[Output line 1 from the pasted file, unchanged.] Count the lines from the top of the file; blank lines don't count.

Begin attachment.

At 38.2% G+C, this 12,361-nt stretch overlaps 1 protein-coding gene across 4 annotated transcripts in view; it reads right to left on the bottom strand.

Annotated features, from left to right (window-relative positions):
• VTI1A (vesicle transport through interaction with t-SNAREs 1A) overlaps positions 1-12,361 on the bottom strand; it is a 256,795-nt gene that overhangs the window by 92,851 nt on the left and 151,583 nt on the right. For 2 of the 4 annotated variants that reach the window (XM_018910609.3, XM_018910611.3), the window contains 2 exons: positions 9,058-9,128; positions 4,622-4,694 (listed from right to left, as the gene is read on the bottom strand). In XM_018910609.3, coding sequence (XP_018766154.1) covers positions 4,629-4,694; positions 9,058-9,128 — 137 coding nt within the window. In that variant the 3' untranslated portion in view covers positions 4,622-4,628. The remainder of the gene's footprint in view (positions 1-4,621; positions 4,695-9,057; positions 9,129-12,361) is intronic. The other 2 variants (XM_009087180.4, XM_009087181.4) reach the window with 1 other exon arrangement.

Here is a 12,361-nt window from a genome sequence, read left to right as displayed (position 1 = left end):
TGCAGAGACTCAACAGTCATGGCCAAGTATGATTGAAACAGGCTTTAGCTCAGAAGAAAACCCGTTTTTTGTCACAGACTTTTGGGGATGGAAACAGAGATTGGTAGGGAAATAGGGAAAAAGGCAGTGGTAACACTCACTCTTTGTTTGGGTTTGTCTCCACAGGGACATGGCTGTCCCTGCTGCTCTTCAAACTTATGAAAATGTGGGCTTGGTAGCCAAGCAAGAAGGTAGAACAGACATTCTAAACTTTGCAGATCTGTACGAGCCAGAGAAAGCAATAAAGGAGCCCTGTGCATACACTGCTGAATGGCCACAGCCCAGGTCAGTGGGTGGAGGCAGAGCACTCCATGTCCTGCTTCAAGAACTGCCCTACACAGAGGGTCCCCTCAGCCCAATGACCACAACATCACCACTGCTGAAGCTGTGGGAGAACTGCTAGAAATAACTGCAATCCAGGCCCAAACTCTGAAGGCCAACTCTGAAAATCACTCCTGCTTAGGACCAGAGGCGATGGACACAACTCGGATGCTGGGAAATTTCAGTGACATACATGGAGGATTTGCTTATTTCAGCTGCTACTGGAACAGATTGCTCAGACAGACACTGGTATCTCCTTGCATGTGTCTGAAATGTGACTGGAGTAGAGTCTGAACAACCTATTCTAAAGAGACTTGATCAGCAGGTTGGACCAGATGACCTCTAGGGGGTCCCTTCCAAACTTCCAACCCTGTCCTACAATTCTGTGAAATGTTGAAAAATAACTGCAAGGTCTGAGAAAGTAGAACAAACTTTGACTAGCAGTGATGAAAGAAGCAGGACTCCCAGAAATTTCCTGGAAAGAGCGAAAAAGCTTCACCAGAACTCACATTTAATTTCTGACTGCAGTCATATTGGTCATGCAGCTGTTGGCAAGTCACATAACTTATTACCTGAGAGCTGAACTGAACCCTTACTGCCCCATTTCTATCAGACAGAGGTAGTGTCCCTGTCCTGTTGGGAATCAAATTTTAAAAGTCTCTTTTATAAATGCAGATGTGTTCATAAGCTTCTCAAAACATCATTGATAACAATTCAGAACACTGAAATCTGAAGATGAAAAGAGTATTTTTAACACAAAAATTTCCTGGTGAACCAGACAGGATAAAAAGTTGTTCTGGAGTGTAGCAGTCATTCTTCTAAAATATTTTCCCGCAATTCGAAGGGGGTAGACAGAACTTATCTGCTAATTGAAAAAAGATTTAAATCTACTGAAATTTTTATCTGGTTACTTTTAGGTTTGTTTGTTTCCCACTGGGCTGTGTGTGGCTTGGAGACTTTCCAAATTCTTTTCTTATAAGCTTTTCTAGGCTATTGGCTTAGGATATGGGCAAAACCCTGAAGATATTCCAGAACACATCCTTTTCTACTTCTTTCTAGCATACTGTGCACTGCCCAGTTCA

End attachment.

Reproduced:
At 38.2% G+C, this 12,361-nt stretch overlaps 1 protein-coding gene across 4 annotated transcripts in view; it reads right to left on the bottom strand.